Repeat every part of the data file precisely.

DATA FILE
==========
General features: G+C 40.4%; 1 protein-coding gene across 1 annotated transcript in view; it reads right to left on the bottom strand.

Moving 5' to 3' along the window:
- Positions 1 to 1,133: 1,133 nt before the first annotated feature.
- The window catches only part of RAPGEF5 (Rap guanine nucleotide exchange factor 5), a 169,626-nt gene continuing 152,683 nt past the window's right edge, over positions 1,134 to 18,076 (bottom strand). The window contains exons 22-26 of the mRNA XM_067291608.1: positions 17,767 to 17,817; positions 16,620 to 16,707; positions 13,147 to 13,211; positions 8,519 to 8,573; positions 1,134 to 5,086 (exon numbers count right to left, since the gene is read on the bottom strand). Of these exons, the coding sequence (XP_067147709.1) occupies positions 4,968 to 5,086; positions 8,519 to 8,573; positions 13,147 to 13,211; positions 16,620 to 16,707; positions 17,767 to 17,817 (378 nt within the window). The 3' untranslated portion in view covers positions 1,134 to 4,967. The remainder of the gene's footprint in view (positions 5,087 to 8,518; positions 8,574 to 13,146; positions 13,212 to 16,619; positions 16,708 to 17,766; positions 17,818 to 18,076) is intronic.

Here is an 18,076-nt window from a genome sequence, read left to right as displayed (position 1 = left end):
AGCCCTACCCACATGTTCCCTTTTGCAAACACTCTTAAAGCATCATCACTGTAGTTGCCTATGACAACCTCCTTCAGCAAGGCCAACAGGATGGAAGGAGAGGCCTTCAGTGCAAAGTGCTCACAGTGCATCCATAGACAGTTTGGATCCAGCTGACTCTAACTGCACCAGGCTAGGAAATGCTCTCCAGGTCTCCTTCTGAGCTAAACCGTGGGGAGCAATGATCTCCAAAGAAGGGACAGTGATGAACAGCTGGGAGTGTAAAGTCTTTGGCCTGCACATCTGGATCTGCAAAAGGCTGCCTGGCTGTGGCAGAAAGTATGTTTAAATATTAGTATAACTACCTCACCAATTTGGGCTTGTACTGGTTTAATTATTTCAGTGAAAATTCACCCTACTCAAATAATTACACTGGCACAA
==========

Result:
General features: G+C 40.4%; 1 protein-coding gene across 1 annotated transcript in view; it reads right to left on the bottom strand.

Moving 5' to 3' along the window:
- Positions 1 to 1,133: 1,133 nt before the first annotated feature.
- The window catches only part of RAPGEF5 (Rap guanine nucleotide exchange factor 5), a 169,626-nt gene continuing 152,683 nt past the window's right edge, over positions 1,134 to 18,076 (bottom strand). The window contains exons 22-26 of the mRNA XM_067291608.1: positions 17,767 to 17,817; positions 16,620 to 16,707; positions 13,147 to 13,211; positions 8,519 to 8,573; positions 1,134 to 5,086 (exon numbers count right to left, since the gene is read on the bottom strand). Of these exons, the coding sequence (XP_067147709.1) occupies positions 4,968 to 5,086; positions 8,519 to 8,573; positions 13,147 to 13,211; positions 16,620 to 16,707; positions 17,767 to 17,817 (378 nt within the window). The 3' untranslated portion in view covers positions 1,134 to 4,967. The remainder of the gene's footprint in view (positions 5,087 to 8,518; positions 8,574 to 13,146; positions 13,212 to 16,619; positions 16,708 to 17,766; positions 17,818 to 18,076) is intronic.

Here is an 18,076-nt window from a genome sequence, read left to right as displayed (position 1 = left end):
AGCCCTACCCACATGTTCCCTTTTGCAAACACTCTTAAAGCATCATCACTGTAGTTGCCTATGACAACCTCCTTCAGCAAGGCCAACAGGATGGAAGGAGAGGCCTTCAGTGCAAAGTGCTCACAGTGCATCCATAGACAGTTTGGATCCAGCTGACTCTAACTGCACCAGGCTAGGAAATGCTCTCCAGGTCTCCTTCTGAGCTAAACCGTGGGGAGCAATGATCTCCAAAGAAGGGACAGTGATGAACAGCTGGGAGTGTAAAGTCTTTGGCCTGCACATCTGGATCTGCAAAAGGCTGCCTGGCTGTGGCAGAAAGTATGTTTAAATATTAGTATAACTACCTCACCAATTTGGGCTTGTACTGGTTTAATTATTTCAGTGAAAATTCACCCTACTCAAATAATTACACTGGCACAA